Monday, January 25, 2010

If you click on this link you can read my entries for this odd award with three stories, one from Pakistan about a boatload of donated left shoes, the second when pallets of Milk of Magnesia plagued us in Afghanistan, and finally the donation of iron tablets for our clinic in the Afghan refugee camp to prevent and treat iron deficiency.  Sadly it was mis-labeled and wasn't iron but something else altogether.   The website is called "good intentions".  It is written by aid workers and international development specialists and covers all aspects of disaster, relief and development work.

Worth a look!  Whether you work in international development or want to figure out ways to be of use in situations such as Haiti or, just to check out what we hear from the media.


Unknown said...

A bad idea can never die. From Google reader I see a nice summary and link to the most recent edition of "Foreign Policy". The author describes the problems of giving in-kind aid to to countries post-disaster. He credits the on-line aid community that has enthusiastically provided examples of twisted intentions by citing some of the examples. In addition I want to share this quote:
"However, cost-effectiveness and the marginalization of local markets are not the only worries. When Clowns Without Borders, an NGO that provides free clown-based services to the poor, lands in Port-au-Prince, the main concern is not the harm they might cause to the Haitian miming industry, but whether flying in imported clowns is an efficient use of resources".

Clowns without Borders? It seems almost unbelievable and Monty Python-esque. Humor is so culturally bound and when in the disaster cycle would a clown be the "right" thing and funny.

Wow. Thanks to Matt for his efforts more stories on this.

Saundra Schimmelpfennig said...

Saundra Schimmelpfennig

"Dr. McDonnell,

I really appreciate your thorough comments on drug donations. Would you mind if I included some of it in my post on drug donations?

I think it would be a great addition to the post.

Saundra Schimmelpfennig

Ms. Schimmelpfennig (maintains blog and ongoing advocacy to improve humanitarian response in disasters). She also provides tool to help individuals and donors choose how to help in disaster settings.

Jane Flink said...

My dear Sharon -- John Brothers' screed on non-profits had me nodding my head, yes yes, yes.  Because I also like going to meetings, I've been associated with several non-profit boards over the last 20 years.  In my experience, each board begins with "pod-forming," a group of people who come together to create an outcome (fewer hungry people, the preservation of the history of an area, etc.) The board that emerges from the pod is formed with cancers intact. The first is that few of those who wish to serve others are also skilled in building financial structures and even understanding profit and loss statements. The second is that the pod will over time dissolve through by-law limitations on length of service or simply the aging of the early members, who are likely to be replaced by individuals who haven't the zeal of the initial pod either alone or together.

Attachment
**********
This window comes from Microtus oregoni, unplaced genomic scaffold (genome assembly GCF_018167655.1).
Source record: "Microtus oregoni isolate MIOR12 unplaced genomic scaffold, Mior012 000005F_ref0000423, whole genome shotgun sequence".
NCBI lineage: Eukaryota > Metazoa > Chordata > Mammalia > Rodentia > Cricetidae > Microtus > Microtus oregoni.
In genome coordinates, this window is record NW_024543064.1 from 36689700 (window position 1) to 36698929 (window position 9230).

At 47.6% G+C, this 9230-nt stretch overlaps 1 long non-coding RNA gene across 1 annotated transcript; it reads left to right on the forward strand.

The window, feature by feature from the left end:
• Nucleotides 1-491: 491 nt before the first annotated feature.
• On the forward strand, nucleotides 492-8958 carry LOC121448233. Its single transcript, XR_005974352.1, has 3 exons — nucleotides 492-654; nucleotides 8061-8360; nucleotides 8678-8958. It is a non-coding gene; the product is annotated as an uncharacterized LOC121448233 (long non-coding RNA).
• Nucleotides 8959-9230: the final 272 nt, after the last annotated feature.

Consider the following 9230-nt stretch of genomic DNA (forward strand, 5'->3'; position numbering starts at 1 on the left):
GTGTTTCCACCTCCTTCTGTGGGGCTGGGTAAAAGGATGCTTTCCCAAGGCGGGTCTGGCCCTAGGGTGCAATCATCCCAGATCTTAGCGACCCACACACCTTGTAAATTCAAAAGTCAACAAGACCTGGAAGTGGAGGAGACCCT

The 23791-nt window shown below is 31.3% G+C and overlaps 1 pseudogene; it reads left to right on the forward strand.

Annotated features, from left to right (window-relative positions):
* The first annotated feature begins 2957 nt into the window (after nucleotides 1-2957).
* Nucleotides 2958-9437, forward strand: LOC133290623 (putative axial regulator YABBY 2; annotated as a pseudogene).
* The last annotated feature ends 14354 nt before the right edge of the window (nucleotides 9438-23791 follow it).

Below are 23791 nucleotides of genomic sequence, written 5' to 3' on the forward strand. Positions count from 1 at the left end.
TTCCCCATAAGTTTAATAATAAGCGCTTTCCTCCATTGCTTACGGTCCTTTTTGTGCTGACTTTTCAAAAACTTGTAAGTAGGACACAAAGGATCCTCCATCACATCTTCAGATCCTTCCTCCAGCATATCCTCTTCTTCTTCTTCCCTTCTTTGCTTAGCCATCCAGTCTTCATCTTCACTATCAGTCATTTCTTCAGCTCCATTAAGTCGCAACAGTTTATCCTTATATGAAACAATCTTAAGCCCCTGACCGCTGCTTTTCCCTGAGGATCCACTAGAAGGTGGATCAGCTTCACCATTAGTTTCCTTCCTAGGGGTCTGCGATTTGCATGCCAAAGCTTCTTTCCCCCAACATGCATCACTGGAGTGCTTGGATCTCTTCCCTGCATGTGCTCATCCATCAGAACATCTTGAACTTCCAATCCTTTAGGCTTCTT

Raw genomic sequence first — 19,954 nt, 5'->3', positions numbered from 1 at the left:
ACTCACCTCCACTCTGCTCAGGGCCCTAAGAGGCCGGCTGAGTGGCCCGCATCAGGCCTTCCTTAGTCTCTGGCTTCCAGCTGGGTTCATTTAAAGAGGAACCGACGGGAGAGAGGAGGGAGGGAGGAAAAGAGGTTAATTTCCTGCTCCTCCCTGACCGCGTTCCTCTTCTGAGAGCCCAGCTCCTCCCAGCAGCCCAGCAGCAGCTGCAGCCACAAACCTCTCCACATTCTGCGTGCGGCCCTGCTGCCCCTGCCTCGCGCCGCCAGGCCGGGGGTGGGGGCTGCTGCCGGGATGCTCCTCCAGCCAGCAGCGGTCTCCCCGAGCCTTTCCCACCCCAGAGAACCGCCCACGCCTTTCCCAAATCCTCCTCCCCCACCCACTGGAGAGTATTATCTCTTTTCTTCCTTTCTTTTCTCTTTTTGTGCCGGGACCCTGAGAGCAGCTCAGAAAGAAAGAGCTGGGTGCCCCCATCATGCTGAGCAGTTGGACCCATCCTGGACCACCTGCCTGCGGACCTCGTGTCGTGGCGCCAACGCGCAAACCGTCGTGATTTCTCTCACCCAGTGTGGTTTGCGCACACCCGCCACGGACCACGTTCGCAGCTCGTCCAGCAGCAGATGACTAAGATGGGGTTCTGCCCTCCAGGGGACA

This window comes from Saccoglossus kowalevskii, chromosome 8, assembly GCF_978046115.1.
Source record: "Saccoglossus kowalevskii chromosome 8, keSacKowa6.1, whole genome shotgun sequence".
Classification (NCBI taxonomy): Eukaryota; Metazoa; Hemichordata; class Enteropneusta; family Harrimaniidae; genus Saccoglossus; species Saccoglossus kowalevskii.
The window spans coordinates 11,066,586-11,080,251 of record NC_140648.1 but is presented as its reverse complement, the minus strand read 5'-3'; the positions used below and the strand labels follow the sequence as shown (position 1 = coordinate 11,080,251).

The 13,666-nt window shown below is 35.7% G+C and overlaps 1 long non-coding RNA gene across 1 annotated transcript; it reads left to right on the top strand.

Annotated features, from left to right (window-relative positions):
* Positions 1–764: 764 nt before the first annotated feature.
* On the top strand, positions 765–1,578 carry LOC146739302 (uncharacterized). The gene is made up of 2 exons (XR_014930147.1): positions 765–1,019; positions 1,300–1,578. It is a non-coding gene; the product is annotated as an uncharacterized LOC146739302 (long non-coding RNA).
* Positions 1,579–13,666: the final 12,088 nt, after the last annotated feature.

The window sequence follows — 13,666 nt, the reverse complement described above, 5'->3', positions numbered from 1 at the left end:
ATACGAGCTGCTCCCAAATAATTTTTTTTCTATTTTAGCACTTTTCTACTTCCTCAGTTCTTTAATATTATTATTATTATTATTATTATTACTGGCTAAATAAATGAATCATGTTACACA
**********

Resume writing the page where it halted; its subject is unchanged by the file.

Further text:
The organization I am sadly watching disintigrate is suffering from these cancers. As finances sink and the current board flounders, there are repeated attempts to find the magic fund-raising event that will produce a rush of people with wide-open wallets. John's point about "dressing up" is well taken -- no matter how famous the artist, the opening of an art show is not going to attract masses of givers anywhere outside small groups of extremely wealthy people in large cities.  Monied interests that have giving policies often want more bang for their buck than many non-profits can offer. It doesn't appear to matter a great deal what sort of fund-raiser is devised -- most people  don't want to go from work to an affair, and certainly not to an affair that is going to cost them. And unless there is a space where plaques can be placed on the walls thanking givers, and press coverage is extensive, corporate and other giving is only a dream. 
Of all these difficulties three are key.  (1) Making sure from pod to forever that there is strong financial understanding among board members. (2) Accepting that the efficiency of the board will come in waves, as different individuals affect its makeup. (3) Maintaining awareness of the increasing unwillingness of the average American to give up an evening or a weekend afternoon for good works or culture, when the kids soccer games are already taking up most of their spare time.

Thanks to John for an insightful piece of work; thanks to you for sending it my way. Blessings -- Jane